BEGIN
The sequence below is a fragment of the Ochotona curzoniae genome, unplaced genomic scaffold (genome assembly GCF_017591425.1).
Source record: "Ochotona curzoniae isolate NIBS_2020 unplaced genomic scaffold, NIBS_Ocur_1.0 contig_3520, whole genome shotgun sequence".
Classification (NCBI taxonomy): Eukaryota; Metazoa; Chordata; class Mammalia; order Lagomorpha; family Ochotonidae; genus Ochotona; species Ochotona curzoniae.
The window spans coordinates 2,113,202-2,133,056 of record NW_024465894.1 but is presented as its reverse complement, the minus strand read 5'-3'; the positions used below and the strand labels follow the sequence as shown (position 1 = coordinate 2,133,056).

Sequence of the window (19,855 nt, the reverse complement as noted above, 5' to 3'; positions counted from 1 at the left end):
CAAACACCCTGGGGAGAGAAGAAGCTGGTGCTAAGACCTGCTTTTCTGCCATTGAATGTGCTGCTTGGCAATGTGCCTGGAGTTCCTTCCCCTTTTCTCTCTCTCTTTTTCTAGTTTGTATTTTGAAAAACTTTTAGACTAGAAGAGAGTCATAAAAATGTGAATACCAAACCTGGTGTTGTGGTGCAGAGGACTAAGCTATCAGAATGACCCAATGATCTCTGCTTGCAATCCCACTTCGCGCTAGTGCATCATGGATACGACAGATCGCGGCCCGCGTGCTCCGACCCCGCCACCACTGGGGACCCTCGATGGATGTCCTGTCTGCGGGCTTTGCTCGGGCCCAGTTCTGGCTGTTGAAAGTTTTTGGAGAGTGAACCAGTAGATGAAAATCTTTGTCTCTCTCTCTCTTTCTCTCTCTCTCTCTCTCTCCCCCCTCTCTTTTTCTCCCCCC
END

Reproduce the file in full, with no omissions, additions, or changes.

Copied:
The sequence below is a fragment of the Ochotona curzoniae genome, unplaced genomic scaffold (genome assembly GCF_017591425.1).
Source record: "Ochotona curzoniae isolate NIBS_2020 unplaced genomic scaffold, NIBS_Ocur_1.0 contig_3520, whole genome shotgun sequence".
Classification (NCBI taxonomy): Eukaryota; Metazoa; Chordata; class Mammalia; order Lagomorpha; family Ochotonidae; genus Ochotona; species Ochotona curzoniae.
The window spans coordinates 2,113,202-2,133,056 of record NW_024465894.1 but is presented as its reverse complement, the minus strand read 5'-3'; the positions used below and the strand labels follow the sequence as shown (position 1 = coordinate 2,133,056).

Sequence of the window (19,855 nt, the reverse complement as noted above, 5' to 3'; positions counted from 1 at the left end):
CAAACACCCTGGGGAGAGAAGAAGCTGGTGCTAAGACCTGCTTTTCTGCCATTGAATGTGCTGCTTGGCAATGTGCCTGGAGTTCCTTCCCCTTTTCTCTCTCTCTTTTTCTAGTTTGTATTTTGAAAAACTTTTAGACTAGAAGAGAGTCATAAAAATGTGAATACCAAACCTGGTGTTGTGGTGCAGAGGACTAAGCTATCAGAATGACCCAATGATCTCTGCTTGCAATCCCACTTCGCGCTAGTGCATCATGGATACGACAGATCGCGGCCCGCGTGCTCCGACCCCGCCACCACTGGGGACCCTCGATGGATGTCCTGTCTGCGGGCTTTGCTCGGGCCCAGTTCTGGCTGTTGAAAGTTTTTGGAGAGTGAACCAGTAGATGAAAATCTTTGTCTCTCTCTCTCTTTCTCTCTCTCTCTCTCTCTCCCCCCTCTCTTTTTCTCCCCCC